For example, if you have recently seen a steady number of Impressions but an increase in Impression Share, then it’s likely that the overall volume of searches are down, but your competition hasn’t changed. If then you start to see an increase in Impressions, along with the increased Impression Share, then it means that your competitors are also exiting, increasing your piece of the pie. Check your most recent data, have the Impressions and/or Impression Share moved from where they usually sit?

Keep in mind that the same data sample size rules apply, so don’t put too much stock in a few days worth of data, but be on the lookout for changes in these two metrics.


What if my competition is leaving?

I’ve already highlighted the most important aspect in deciding whether to keep running your ads, and that’s the relationship between your ads and the revenue it generates. If you have a positive ROI, now could actually be the time to push ads even harder if you have the cash flow to spare. As competition exits, the cost of traffic across industries should decrease as well, meaning that you’re going to get clicks for even cheaper than before, and if your conversion rate holds steady which will result in an even better ROI. Not to mention you’re building brand awareness and recognition during a time when less companies are bidding for that same attention.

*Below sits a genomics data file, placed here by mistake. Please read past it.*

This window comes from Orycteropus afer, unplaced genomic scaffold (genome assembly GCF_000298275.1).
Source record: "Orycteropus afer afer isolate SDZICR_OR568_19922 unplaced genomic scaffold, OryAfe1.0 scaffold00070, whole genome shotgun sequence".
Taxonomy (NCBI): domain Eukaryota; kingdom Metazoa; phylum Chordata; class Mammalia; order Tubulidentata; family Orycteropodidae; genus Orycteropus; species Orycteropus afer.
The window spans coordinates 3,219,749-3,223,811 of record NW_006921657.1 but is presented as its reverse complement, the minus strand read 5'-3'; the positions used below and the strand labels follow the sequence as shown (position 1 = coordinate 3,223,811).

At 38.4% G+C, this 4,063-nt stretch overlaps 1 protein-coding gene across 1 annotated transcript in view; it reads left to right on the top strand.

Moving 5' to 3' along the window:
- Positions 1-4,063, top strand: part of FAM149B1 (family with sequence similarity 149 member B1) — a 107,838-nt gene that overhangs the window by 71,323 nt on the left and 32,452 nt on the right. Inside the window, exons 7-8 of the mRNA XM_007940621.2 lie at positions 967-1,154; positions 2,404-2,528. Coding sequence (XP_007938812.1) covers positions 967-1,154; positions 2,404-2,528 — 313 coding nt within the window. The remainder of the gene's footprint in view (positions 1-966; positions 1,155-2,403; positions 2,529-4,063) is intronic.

Monitor your search term report

One of the great things about Google Search is that people are telling you what they want, and what’s on their mind.  Make sure you’re keeping an eye on your search term report (under ‘Keywords’ on the left hand side) and see what people are searching for.  Are the terms that they are using any different to what you usually see? 


But I need cash to keep the lights on…

Cash flow is king, I understand that as much as anybody from my previous 10 years of brick and mortar store ownership. I know that there can be times during the year where you’re injecting your own personal savings to pay your staff, while you’re waiting on that payment from your biggest client. It sucks, but that’s a huge reality of small business….probably one that we’re all too proud to admit or talk about.

It would be irresponsible of me to advocate that you prioritise spending money on ads over paying your staff, rent, insurances, so do what you’ve got to do right now to keep the wheels turning. The overwhelming theme that I’m trying to reinforce is the relationship between your ad budget and revenue, and whether or not you have a clear idea of what that relationship is.


What if I’m running Google Ads but don’t know my numbers?

I’m not going to lie about it, you need to do some work, and the sooner the better. Educate yourself as best you can, as quickly as you can, or hire somebody to set something up for you. Here are some free resources you can use right now to self-educate.

Loves Data – “Google Ads Conversion Tracking // 2020 Tutorial”
Surfside PPC – “Google Ads Conversion Tracking With Google Analytics – Track Forms, Clicks, and Transactions”